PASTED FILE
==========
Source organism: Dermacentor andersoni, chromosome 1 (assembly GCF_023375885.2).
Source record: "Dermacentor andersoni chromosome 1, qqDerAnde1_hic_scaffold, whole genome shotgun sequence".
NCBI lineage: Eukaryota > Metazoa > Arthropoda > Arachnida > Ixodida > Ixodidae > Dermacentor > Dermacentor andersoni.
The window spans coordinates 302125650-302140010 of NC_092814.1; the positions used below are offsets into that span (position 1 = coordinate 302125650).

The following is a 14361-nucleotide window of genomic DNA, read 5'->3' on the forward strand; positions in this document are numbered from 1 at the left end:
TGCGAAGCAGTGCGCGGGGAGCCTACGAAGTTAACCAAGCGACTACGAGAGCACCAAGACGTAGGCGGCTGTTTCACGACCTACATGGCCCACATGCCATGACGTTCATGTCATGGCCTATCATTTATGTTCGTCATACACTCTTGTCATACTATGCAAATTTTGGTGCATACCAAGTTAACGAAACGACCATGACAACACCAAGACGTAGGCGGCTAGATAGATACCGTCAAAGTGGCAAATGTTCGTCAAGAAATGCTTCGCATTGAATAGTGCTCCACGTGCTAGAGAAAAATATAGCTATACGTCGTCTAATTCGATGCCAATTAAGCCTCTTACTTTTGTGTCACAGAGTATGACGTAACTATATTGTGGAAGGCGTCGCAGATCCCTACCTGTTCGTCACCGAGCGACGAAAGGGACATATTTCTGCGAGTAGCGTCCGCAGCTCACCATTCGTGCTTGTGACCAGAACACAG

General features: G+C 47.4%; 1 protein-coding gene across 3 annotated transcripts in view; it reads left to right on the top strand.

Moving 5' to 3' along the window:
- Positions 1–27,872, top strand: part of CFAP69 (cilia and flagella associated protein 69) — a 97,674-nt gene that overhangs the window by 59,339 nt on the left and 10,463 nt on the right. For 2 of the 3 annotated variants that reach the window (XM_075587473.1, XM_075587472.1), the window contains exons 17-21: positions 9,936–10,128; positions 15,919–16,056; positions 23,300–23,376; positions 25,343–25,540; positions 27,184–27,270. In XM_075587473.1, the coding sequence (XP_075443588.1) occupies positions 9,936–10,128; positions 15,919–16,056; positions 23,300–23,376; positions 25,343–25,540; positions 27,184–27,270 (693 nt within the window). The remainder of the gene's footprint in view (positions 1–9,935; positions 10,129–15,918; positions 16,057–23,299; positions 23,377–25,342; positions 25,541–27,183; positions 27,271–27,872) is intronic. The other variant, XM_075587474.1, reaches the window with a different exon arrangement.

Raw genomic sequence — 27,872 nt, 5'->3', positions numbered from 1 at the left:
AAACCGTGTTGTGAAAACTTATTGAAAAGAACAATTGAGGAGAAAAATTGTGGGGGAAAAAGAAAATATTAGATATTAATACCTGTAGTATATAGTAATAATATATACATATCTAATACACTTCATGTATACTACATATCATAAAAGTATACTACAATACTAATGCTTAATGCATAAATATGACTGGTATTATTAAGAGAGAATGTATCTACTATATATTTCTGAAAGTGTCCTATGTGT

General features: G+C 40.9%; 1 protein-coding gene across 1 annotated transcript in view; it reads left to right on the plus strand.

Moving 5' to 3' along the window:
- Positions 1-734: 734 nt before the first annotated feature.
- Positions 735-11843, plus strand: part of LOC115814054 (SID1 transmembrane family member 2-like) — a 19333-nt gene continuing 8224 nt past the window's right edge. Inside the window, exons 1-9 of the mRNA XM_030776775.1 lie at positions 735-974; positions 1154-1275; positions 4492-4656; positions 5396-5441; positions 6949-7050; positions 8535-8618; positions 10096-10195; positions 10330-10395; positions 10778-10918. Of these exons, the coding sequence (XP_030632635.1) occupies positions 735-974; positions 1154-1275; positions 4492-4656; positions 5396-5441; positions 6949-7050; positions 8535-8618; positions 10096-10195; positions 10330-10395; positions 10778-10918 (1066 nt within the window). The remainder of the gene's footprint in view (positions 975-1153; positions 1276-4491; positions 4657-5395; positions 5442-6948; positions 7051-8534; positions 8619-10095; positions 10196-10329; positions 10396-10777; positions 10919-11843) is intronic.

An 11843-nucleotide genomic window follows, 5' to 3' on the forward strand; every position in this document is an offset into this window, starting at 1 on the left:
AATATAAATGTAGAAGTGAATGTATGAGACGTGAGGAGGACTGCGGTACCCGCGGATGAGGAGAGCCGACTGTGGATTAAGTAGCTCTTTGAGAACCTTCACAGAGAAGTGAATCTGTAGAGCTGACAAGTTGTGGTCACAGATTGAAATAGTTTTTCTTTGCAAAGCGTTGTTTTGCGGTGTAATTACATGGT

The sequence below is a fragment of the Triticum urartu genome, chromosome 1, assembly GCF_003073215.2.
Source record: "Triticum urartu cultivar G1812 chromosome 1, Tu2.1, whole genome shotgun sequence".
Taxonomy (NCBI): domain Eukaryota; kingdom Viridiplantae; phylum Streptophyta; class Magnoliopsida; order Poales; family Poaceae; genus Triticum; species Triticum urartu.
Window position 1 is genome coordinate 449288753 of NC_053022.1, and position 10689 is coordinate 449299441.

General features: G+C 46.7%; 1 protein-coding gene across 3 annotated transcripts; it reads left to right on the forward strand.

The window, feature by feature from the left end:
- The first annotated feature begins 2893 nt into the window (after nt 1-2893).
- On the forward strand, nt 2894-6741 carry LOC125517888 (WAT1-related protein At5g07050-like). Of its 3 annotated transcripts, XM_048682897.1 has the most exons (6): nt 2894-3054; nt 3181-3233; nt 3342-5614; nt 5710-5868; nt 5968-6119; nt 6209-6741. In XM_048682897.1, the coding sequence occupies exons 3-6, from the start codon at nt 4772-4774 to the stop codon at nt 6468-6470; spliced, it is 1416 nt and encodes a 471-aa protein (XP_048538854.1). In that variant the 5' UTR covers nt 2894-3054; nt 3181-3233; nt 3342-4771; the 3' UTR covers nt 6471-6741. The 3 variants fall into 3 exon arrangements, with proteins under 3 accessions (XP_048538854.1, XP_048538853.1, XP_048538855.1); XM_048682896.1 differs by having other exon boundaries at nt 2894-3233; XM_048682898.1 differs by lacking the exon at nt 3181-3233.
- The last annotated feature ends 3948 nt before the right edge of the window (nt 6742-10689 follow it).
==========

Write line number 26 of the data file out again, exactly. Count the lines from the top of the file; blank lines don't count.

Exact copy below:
- The last annotated feature ends 3948 nt before the right edge of the window (nt 6742-10689 follow it).